<mx:Label text="Enter a text for the server to echo"/>
<mx:TextInput id="ti" text="Hello World!"/>
<mx:Button label="Send" click="echo()"/>
<mx:Button label="Clear" click='ta.text = ""'/>
<mx:TextArea id="ta" width="100%" height="100%"/>
private var nc:NetConnection

private function creationCompleteHandler():void
nc = new NetConnection();
nc.objectEncoding = ObjectEncoding.AMF0;
nc.connect("http://[server]:[port]/yourapp/messagebroker/amf" );
private function echo():void
{ "remoting_AMF.echo", new Responder( resultHandler, faultHandler ), ti.text );
private function resultHandler(result:Object):void
ta.text += "Server responded: "+ result + "\n";
private function faultHandler(fault:Object):void
ta.text += "Received fault: " + fault + "\n";

Call a remoting destination from a Java application

The Java AMF Client is new Java client API in the BlazeDS flex-messaging-core.jar file that makes it simple to work with remoting destinations from a Java application. The Java AMF Client is similar to the Flash Player API, but uses typical Java coding style rather than ActionScript coding style.

The Java AMF Client classes are in the* package in the flex-messaging-amf.jar file. The primary class of the Java AMF Client is the AMFConnection class. You connect to remote URLs with the AMFConnection.connect() method and call the service with the method. You catch ClientStatusException and ServerStatusException exceptions when there are errors.
Here’s a simple example of how you can use AMFConnection to call a Remoting Service destination from a method in a Java class:

public void callRemoting()
// Create the AMF connection.
AMFConnection amfConnection = new AMFConnection();

// Connect to the remote url.
String url = "http://[server]:[port]/yourapp/messagebroker/amf";
catch (ClientStatusException cse)

// Make a remoting call and retrieve the result.
Object result ="remoting_AMF.echo", "echo me1");
catch (ClientStatusException cse)
catch (ServerStatusException sse)
// Close the connection.

The Java AMF Client automatically handles cookies similarly to the way in which web browsers do, so there is no need for custom cookie handling.

LiveCycle Data Services ES 2.6 documentation

We are happy to announce that LiveCycle Data Services ES 2.6 was just released and includes many documentation improvements. Much of the documentation has been revised and reorganized, and there are completely new sections on:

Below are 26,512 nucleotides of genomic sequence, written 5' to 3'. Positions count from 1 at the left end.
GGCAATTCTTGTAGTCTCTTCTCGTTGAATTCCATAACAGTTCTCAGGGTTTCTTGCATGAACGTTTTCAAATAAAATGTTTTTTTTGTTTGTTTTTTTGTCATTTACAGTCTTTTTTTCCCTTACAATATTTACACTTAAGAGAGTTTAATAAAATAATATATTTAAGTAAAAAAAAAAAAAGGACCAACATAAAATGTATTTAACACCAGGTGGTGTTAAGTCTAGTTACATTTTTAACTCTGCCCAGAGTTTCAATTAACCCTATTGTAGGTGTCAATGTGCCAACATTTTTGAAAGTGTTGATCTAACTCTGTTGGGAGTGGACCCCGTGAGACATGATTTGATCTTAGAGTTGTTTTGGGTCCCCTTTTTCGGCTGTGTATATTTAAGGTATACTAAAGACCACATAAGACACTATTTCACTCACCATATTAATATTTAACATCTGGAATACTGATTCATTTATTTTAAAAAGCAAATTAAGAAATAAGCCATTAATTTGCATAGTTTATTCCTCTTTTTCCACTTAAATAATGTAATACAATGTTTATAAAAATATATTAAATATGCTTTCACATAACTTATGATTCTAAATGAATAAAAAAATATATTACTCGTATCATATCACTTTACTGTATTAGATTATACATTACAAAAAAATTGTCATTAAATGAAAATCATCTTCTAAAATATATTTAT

Getting Started
– Introduction
– Building and deploying

– General architecture
– Channels and endpoints
– Managing session data

You can get the documentation here:

The main product page is here:

Thanks go out to the LiveCycle Data Services development and quality engineering teams, who put a great effort into shaping and reviewing this content. Special thanks go to Mete Atamel, Seth Hodgson, Ed Solovey, and Jeff Vroom for their contributions.

Master-Detail Flex Application

I’m an Adobe writer assigned primarily to Flex Builder and the Flex SDK. I joined Adobe in October of 2007 and have spent the first few months learning and using Flex and Flex Builder.

I’ve recently completed my first Flex application, and am using this blog to write about my learning experience, and also to describe some of the concepts behind the application that make it work. Actually, these are two applications that work together, vRadio and RadioLoginDB.

These applications illustrate how to use Flex to create a master-detail application that accesses data from a PHP server, and also incorporates PHP sessions.

At the end of this posting is a list of documentation sources I used to learn how to create the applications. I also have links to the source files.

vRadio and RadioLoginDB applications

I have always been a fan of Community Radio, and in the past I’ve Googled “Community Radio” to find new stations to listen to over the web. I created the vRadio application to provide a Flex alternative that lists Community and Talk radio stations, providing details about each station including station name and location, station graphic, and clickable links to open the station. RadioLoginDB is a CRUD application to update the database of radio stations used by vRadio.

vRadio is a Master-Detail application, and corresponds to many type of applications that present stored data in a variety of presentation formats, and also provide forms for updating the data.

What is interesting about the the vRadio application is the way Flex handles XML data using the E4X format. By providing an XML feed into the vRadio application, the application displays the XML data in a tree view. When the user clicks a node in the tree, details are displayed.

Continue reading…

Measuring Message Processing Performance in BlazeDS